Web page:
Liston, Melba, 1973 September 25, 1982 November 9
Scope and Contents
Composer and jazz trombonist Melba Liston delivered 2 lectures. Liston spoke 1st on 9/25/1973 (2015-0002/RR218) and again on 11/9/1982 2015-0002/RR219). Melba Doretta Liston (January 13, 1926 – April 23, 1999) was an American jazz trombonist, arranger, and composer. Other than those playing in all-female bands she was the first woman trombonist to play in big bands during the 1940s and 1960s, but as her career progressed she became better known as an arranger, particularly in partnership with pianist Randy Weston. Other major artists with whom she worked include Dizzy Gillespie, Billie Holiday, John Coltrane and Count Basie.
- 1973 September 25, 1982 November 9
Conditions Governing Access
Links to digitized content are included in the finding aid.
Biographical / Historical
Liston was born in Kansas City, Missouri. At the age of seven, Melba's mother purchased her a trombone. Her family encouraged her musical pursuits, as they were all music lovers. Liston was primarily self-taught, but she was "encouraged by her guitar-playing grandfather", with whom she spent significant time learning to play spirituals and folk songs. At the age of eight, she was good enough to be a solo act on a local radio station. At the age of 10, she moved to Los Angeles, California. She was classmates with Dexter Gordon, and friends with Eric Dolphy. After playing in youth bands and studying with Alma Hightower, she joined the big band led by Gerald Wilson in 1944.
She recorded with saxophonist Dexter Gordon in 1947 and joined Dizzy Gillespie's big band, which included saxophonists John Coltrane, Paul Gonsalves, and pianist John Lewis in New York for a time when Wilson disbanded his orchestra in 1948. Liston performed in a supporting role and was nervous when asked to take solos, but with encouragement she became more comfortable as a featured voice in bands. She toured with Count Basie, then with Billie Holiday (1949) but was so profoundly affected by the indifference of the audiences and the rigors of the road that she gave up playing and turned to education. Liston taught for about three years.
She took a clerical job for some years and supplemented her income by taking work as an extra in Hollywood, appearing with Lana Turner in The Prodigal (1955) and in The Ten Commandments (1956). Liston returned to Gillespie for tours sponsored by the U.S. State Department in 1956 and 1957, recorded with Art Blakey's Jazz Messengers (1957), and formed an all-women quintet in 1958. In 1959, she visited Europe with the show Free and Easy, for which Quincy Jones was music director. She accompanied Billy Eckstine with the Quincy Jones Orchestra on At Basin Street East, released on October 1, 1961, by Verve.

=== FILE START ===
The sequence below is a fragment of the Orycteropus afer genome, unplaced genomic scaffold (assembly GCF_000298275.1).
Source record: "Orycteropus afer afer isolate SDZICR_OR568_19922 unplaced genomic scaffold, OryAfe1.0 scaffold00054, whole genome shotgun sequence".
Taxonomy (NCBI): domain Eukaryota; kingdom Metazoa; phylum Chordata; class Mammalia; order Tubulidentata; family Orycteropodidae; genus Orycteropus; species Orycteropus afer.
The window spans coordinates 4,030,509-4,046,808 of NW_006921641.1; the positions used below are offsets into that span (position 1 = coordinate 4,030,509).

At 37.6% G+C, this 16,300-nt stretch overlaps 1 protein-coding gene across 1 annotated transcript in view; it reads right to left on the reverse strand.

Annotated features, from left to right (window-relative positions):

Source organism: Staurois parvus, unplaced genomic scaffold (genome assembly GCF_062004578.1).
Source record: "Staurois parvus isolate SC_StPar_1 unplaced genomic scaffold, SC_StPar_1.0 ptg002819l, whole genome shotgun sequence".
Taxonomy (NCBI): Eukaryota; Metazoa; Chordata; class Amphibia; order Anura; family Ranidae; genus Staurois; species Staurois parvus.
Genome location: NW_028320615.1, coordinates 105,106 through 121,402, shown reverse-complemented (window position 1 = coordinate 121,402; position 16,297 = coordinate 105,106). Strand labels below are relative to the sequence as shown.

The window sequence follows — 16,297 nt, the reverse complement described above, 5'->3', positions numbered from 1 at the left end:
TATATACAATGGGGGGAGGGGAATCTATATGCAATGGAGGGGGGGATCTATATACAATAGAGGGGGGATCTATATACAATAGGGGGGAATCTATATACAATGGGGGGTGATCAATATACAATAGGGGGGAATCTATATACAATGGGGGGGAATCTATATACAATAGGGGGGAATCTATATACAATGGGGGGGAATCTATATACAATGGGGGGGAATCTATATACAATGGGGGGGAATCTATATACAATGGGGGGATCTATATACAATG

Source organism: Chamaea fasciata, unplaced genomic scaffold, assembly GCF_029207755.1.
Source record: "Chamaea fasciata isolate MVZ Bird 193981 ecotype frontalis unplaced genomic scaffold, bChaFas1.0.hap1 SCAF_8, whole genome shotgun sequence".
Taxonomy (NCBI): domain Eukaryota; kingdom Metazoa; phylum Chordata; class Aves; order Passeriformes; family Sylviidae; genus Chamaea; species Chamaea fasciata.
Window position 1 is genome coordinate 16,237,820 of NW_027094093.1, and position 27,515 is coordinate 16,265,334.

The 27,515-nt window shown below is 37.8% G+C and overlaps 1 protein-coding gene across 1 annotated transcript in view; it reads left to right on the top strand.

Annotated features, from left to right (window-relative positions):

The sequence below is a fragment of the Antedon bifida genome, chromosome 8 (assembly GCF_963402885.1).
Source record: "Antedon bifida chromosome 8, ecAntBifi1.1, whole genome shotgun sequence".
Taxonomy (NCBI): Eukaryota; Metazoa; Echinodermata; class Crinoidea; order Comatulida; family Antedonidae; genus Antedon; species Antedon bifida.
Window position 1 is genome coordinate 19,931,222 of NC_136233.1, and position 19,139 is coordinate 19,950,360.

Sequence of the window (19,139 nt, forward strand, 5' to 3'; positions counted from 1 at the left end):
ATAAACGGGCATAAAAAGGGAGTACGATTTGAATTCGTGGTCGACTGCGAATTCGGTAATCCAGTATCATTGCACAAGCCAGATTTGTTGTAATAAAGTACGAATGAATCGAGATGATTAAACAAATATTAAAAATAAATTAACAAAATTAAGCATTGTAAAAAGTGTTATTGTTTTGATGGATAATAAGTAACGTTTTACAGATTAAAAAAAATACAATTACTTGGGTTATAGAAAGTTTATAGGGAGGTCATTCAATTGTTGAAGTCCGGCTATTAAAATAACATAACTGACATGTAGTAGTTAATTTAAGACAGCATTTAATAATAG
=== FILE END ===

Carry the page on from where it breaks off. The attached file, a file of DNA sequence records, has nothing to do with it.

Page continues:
In the late 1950s she began collaborating with pianist Randy Weston, arranging compositions (primarily his own) for mid-size to large ensembles. This association, especially strong in the 1960s, would be rekindled in the late 1980s and 1990s until her death. In addition, she worked with Milt Jackson, Clark Terry, and Johnny Griffin, as well as working as an arranger for Motown, appearing on albums by Ray Charles. In 1964, she helped establish the Pittsburgh Jazz Orchestra. In 1971 she was chosen as musical arranger for Stax recording artist Calvin Scott, whose album was being produced by Stevie Wonder's first producer, Clarence Paul. On this album she worked with Joe Sample and Wilton Felder of the Jazz Crusaders, blues guitarist Arthur Adams, and jazz drummer Paul Humphrey. In 1973, she moved to Jamaica to teach at the Jamaica School of Music for six years, before returning to the U.S. to lead her own bands.
During her time in Jamaica, she composed and arranged music for the 1975 comedy film Smile Orange, starring Carl Bradshaw, who three years earlier starred in the first Jamaican film, The Harder They Come (1972).
She was forced to give up playing in 1985 after a stroke left her partially paralyzed, but she continued to arrange music with Randy Weston. In 1987, she was awarded the Jazz Masters Fellowship of the National Endowment for the Arts. After suffering repeated strokes, she died in Los Angeles, California, in 1999 a few days after a tribute to her and Randy Weston's music at Harvard University. Her funeral at St. Peter's in Manhattan featured performances by Weston with Jann Parker, as well as by Chico O'Farrill's Afro-Cuban ensemble and by Lorenzo Shihab (vocals).
[Wikipedia https://en.wikipedia.org/wiki/Melba_Liston / https://en.wikipedia.org/wiki/Melba_Liston / https://www.arts.gov/honors/jazz/melba-liston / https://www.nytimes.com/1999/04/30/arts/melba-liston-73-trombonist-and-prominent-jazz-arranger.html]
2 Reels (Magnetic tape audio recordings ) : RR 218 1 reel, 0:56:18; tape speed 3¾ IPS; track position ½-Track Mono; Substrate: Polyester. RR 219 1 reel, 0:52:23; tape speed 3¾ IPS; track position ½-Track Mono; Substrate: Polyester.
Language of Materials
From the Series: English
- African American composers Subject Source: Fast
- African American jazz musicians Subject Source: Fast
- African Americans Subject Source: Fast
- African Americans in popular culture Subject Source: Fast
- Black Experience in the Arts Course (University of Connecticut) -- Sound recordings Subject Source: Local sources
- Sound recordings Subject Source: Art & Architecture Thesaurus